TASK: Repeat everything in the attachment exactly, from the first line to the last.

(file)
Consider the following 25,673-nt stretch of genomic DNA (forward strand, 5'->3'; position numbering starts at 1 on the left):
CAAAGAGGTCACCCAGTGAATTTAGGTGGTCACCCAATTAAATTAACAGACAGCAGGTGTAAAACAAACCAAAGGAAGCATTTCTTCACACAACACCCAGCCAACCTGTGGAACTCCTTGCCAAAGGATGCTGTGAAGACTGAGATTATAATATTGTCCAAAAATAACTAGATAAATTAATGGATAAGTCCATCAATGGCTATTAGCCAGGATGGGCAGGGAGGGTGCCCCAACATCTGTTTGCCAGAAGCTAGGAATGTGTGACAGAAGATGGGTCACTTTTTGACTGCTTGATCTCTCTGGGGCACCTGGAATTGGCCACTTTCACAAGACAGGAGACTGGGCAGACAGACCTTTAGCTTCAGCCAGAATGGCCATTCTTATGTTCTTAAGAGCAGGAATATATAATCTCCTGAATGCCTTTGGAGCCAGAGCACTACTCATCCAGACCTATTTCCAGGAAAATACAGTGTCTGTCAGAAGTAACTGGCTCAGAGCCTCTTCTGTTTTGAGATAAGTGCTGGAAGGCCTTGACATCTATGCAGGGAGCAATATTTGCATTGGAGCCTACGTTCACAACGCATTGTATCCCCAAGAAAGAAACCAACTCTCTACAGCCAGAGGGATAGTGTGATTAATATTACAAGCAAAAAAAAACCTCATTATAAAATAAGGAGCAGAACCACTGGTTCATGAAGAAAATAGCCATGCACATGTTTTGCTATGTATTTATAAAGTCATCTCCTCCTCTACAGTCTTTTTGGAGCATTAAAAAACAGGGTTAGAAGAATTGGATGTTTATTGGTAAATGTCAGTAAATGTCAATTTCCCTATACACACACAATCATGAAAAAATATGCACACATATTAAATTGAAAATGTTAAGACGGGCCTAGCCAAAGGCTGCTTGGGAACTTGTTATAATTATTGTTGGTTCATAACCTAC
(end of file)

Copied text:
Consider the following 25,673-nt stretch of genomic DNA (forward strand, 5'->3'; position numbering starts at 1 on the left):
CAAAGAGGTCACCCAGTGAATTTAGGTGGTCACCCAATTAAATTAACAGACAGCAGGTGTAAAACAAACCAAAGGAAGCATTTCTTCACACAACACCCAGCCAACCTGTGGAACTCCTTGCCAAAGGATGCTGTGAAGACTGAGATTATAATATTGTCCAAAAATAACTAGATAAATTAATGGATAAGTCCATCAATGGCTATTAGCCAGGATGGGCAGGGAGGGTGCCCCAACATCTGTTTGCCAGAAGCTAGGAATGTGTGACAGAAGATGGGTCACTTTTTGACTGCTTGATCTCTCTGGGGCACCTGGAATTGGCCACTTTCACAAGACAGGAGACTGGGCAGACAGACCTTTAGCTTCAGCCAGAATGGCCATTCTTATGTTCTTAAGAGCAGGAATATATAATCTCCTGAATGCCTTTGGAGCCAGAGCACTACTCATCCAGACCTATTTCCAGGAAAATACAGTGTCTGTCAGAAGTAACTGGCTCAGAGCCTCTTCTGTTTTGAGATAAGTGCTGGAAGGCCTTGACATCTATGCAGGGAGCAATATTTGCATTGGAGCCTACGTTCACAACGCATTGTATCCCCAAGAAAGAAACCAACTCTCTACAGCCAGAGGGATAGTGTGATTAATATTACAAGCAAAAAAAAACCTCATTATAAAATAAGGAGCAGAACCACTGGTTCATGAAGAAAATAGCCATGCACATGTTTTGCTATGTATTTATAAAGTCATCTCCTCCTCTACAGTCTTTTTGGAGCATTAAAAAACAGGGTTAGAAGAATTGGATGTTTATTGGTAAATGTCAGTAAATGTCAATTTCCCTATACACACACAATCATGAAAAAATATGCACACATATTAAATTGAAAATGTTAAGACGGGCCTAGCCAAAGGCTGCTTGGGAACTTGTTATAATTATTGTTGGTTCATAACCTAC